"When you get into a car, you don't have to remember to bring special tools or a change of clothes," he said. "As we focus on the segment of the population for whom this is not already a lifestyle, we're finding they want to be able to get onto a bike and not worry about a lot of special equipment or clothing."
Though recent studies point to a growing interest in public transportation or car-free living, especially among young Americans, we still have a long way to go before most would consider hopping on a bike as feasible, he said.
"More people are going to ride when it's the cheapest, quickest, most efficient way of getting around that doesn't require special behavior."
Many see getting more women on the road as key to fostering a bike-friendly culture. In response, bike stores are popping up across the country geared toward females, including South Carolina's Pedal Chic, which was recognized this year as the best bike shop for women at Interbike, North America's largest bicycle trade show.
The Greenville store's motto, "Roadways are the new runway," reflect owner Robin Bylenga's view that women look good when they feel good, she said.
The fit and functionality are key to choosing the right outfit for cycling, and many women would rather talk to another woman to find the right pair of bicycle shorts or the most comfortable bike seat. A full-time female mechanic is also on hand to help customers with repairs.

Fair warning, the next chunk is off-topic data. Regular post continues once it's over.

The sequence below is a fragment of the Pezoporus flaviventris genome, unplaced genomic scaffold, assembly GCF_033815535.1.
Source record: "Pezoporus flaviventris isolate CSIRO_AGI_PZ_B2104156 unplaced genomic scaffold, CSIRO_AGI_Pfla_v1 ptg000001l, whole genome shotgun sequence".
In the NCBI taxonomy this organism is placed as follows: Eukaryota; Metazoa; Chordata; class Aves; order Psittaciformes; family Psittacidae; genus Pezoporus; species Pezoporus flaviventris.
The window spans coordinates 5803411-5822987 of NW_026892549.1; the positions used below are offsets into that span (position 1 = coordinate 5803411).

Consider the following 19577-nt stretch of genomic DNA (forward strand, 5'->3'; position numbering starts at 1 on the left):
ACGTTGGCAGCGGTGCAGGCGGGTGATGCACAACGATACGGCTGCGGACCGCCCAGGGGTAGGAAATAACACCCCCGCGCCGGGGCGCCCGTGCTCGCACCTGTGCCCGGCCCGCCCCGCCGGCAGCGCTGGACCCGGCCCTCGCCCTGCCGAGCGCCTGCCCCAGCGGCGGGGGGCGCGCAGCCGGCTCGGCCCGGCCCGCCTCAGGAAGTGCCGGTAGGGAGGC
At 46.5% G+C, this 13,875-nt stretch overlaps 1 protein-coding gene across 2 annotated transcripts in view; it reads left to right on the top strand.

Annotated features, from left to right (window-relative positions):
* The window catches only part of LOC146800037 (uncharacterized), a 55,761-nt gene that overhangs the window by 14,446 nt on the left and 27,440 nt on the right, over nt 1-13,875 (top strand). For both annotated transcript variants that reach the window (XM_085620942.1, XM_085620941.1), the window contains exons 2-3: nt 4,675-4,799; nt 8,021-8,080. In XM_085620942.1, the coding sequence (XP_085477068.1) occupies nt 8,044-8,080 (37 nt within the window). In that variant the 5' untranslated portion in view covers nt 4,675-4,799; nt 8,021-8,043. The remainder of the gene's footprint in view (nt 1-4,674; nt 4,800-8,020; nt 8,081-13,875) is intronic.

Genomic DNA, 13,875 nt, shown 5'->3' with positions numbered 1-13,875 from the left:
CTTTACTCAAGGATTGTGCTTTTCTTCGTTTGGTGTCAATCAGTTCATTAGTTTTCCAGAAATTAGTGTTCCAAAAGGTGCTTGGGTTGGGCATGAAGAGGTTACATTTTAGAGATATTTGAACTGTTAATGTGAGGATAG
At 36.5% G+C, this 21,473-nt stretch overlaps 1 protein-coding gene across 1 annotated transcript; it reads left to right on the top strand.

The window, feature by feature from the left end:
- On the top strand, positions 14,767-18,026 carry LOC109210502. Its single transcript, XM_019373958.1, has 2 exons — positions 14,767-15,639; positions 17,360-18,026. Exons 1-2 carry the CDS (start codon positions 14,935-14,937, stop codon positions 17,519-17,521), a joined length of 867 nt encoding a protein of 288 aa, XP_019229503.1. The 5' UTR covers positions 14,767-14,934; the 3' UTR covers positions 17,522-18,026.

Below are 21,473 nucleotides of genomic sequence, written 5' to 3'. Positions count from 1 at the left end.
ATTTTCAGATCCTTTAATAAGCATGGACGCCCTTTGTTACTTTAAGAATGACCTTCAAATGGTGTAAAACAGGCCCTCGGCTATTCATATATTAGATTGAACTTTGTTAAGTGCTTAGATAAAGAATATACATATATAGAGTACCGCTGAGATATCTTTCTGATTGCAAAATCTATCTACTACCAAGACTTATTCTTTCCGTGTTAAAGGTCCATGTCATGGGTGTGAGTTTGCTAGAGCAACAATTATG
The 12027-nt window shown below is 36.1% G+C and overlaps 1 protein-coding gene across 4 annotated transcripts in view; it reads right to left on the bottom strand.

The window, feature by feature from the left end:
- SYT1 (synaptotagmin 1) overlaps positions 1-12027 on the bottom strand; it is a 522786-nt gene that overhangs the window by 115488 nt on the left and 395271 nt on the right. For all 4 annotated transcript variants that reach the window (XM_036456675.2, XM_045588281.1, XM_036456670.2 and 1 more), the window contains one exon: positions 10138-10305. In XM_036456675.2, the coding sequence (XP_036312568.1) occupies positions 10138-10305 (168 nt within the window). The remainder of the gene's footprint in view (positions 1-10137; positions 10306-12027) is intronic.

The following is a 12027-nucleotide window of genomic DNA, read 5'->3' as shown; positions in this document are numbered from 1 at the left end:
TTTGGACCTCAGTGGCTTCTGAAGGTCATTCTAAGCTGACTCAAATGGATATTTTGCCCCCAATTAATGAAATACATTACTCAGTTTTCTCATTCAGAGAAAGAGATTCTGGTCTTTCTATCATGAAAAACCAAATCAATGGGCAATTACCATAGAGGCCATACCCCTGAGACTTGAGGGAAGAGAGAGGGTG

But the sweet spot is fashion, she said.
"We're about community and building camaraderie and demystifying cycling," Bylenga said. "My customer would rather buy two fashionable jerseys than one highly technical, over-the-top, performance-enhanced jersey."
Bylenga said she hopes eventually to add a coffee shop similar to Chicago's Heritage Bicycles General Store, where a counter sign proclaims, "People demand bikes and coffee." Visitors can order a pour-over coffee or browse helmets and rain capes in the back retail section while they wait for a bike tuneup. Custom vintage-style bikes are also made and sold onsite.
Owner Michael Salvatore said he prefers to stock unique and quality products such as fine leather saddles and handles and American-made cycling pants, for which customers pay a premium. Still, retail sales account for about 30% of the overall business, he said, with helmets the biggest sellers.
"We consider ourselves a lifestyle brand so we like to curate a collection of products that represents us and our customer," he said. "People want to look good when they're on a bike, and they cycle more when they feel like they don't have to dress especially for cycling."
Like Salvatore, Jae Schmidt opened Decatur's Houndstooth Road to create the kind of store where he would want to shop: a bicycle boutique with an emphasis on classic vintage esthetic and craftsmanship.
The health care administrator opened his store this summer after years of selling premium bicycle parts and accessories in his free time. He is still one of few vendors in the Southeast for offbeat items such as sequined reflective vests and handcrafted wicker baskets from a women's co-op in Ghana.
He also organizes events such as Decatur's Autumn Classic Ride. It's all about creating a lifestyle around style and cycling, two things he loves.
"It brings you back to the joy of cycling while making it a viable means of transportation," he said. "It's a direction that more of us would like to see this country head in."
By the end of the ride, Bellinger was ready to keep going. She rode all the way home -- and back, to pick up her car.
Next time she might leave it home, she said.